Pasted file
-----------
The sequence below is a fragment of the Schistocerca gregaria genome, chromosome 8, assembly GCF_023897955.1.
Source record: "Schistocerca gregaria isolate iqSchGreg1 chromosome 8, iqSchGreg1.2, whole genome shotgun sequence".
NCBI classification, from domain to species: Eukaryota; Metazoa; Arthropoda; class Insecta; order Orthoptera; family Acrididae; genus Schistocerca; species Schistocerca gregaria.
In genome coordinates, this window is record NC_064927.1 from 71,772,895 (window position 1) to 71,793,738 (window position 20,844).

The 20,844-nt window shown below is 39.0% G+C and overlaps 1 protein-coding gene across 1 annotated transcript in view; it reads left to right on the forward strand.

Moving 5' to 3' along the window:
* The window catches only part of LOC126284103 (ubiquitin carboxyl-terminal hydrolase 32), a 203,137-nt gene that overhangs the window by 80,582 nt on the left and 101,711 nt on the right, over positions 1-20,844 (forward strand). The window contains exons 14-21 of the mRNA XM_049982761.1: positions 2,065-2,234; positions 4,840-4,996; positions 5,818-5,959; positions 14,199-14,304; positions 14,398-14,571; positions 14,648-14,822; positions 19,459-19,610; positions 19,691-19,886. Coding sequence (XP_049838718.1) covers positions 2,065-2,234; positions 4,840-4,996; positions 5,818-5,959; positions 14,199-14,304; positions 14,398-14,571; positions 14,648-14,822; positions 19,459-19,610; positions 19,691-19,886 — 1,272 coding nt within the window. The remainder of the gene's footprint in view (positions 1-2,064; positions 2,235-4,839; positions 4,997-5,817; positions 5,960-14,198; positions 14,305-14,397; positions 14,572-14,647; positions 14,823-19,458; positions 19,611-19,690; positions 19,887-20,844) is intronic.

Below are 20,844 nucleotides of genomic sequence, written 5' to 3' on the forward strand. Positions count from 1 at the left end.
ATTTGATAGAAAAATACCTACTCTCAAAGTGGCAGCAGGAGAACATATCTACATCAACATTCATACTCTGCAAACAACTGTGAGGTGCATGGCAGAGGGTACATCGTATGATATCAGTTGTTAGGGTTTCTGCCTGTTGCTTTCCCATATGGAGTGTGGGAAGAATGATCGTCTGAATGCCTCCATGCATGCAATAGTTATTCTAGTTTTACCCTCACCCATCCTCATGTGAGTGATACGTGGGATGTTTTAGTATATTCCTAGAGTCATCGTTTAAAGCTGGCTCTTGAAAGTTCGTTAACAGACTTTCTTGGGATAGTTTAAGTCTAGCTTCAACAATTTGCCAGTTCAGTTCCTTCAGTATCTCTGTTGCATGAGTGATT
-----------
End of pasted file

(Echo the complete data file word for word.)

The sequence below is a fragment of the Schistocerca gregaria genome, chromosome 8, assembly GCF_023897955.1.
Source record: "Schistocerca gregaria isolate iqSchGreg1 chromosome 8, iqSchGreg1.2, whole genome shotgun sequence".
NCBI classification, from domain to species: Eukaryota; Metazoa; Arthropoda; class Insecta; order Orthoptera; family Acrididae; genus Schistocerca; species Schistocerca gregaria.
In genome coordinates, this window is record NC_064927.1 from 71,772,895 (window position 1) to 71,793,738 (window position 20,844).

The 20,844-nt window shown below is 39.0% G+C and overlaps 1 protein-coding gene across 1 annotated transcript in view; it reads left to right on the forward strand.

Moving 5' to 3' along the window:
* The window catches only part of LOC126284103 (ubiquitin carboxyl-terminal hydrolase 32), a 203,137-nt gene that overhangs the window by 80,582 nt on the left and 101,711 nt on the right, over positions 1-20,844 (forward strand). The window contains exons 14-21 of the mRNA XM_049982761.1: positions 2,065-2,234; positions 4,840-4,996; positions 5,818-5,959; positions 14,199-14,304; positions 14,398-14,571; positions 14,648-14,822; positions 19,459-19,610; positions 19,691-19,886. Coding sequence (XP_049838718.1) covers positions 2,065-2,234; positions 4,840-4,996; positions 5,818-5,959; positions 14,199-14,304; positions 14,398-14,571; positions 14,648-14,822; positions 19,459-19,610; positions 19,691-19,886 — 1,272 coding nt within the window. The remainder of the gene's footprint in view (positions 1-2,064; positions 2,235-4,839; positions 4,997-5,817; positions 5,960-14,198; positions 14,305-14,397; positions 14,572-14,647; positions 14,823-19,458; positions 19,611-19,690; positions 19,887-20,844) is intronic.

Below are 20,844 nucleotides of genomic sequence, written 5' to 3' on the forward strand. Positions count from 1 at the left end.
ATTTGATAGAAAAATACCTACTCTCAAAGTGGCAGCAGGAGAACATATCTACATCAACATTCATACTCTGCAAACAACTGTGAGGTGCATGGCAGAGGGTACATCGTATGATATCAGTTGTTAGGGTTTCTGCCTGTTGCTTTCCCATATGGAGTGTGGGAAGAATGATCGTCTGAATGCCTCCATGCATGCAATAGTTATTCTAGTTTTACCCTCACCCATCCTCATGTGAGTGATACGTGGGATGTTTTAGTATATTCCTAGAGTCATCGTTTAAAGCTGGCTCTTGAAAGTTCGTTAACAGACTTTCTTGGGATAGTTTAAGTCTAGCTTCAACAATTTGCCAGTTCAGTTCCTTCAGTATCTCTGTTGCATGAGTGATT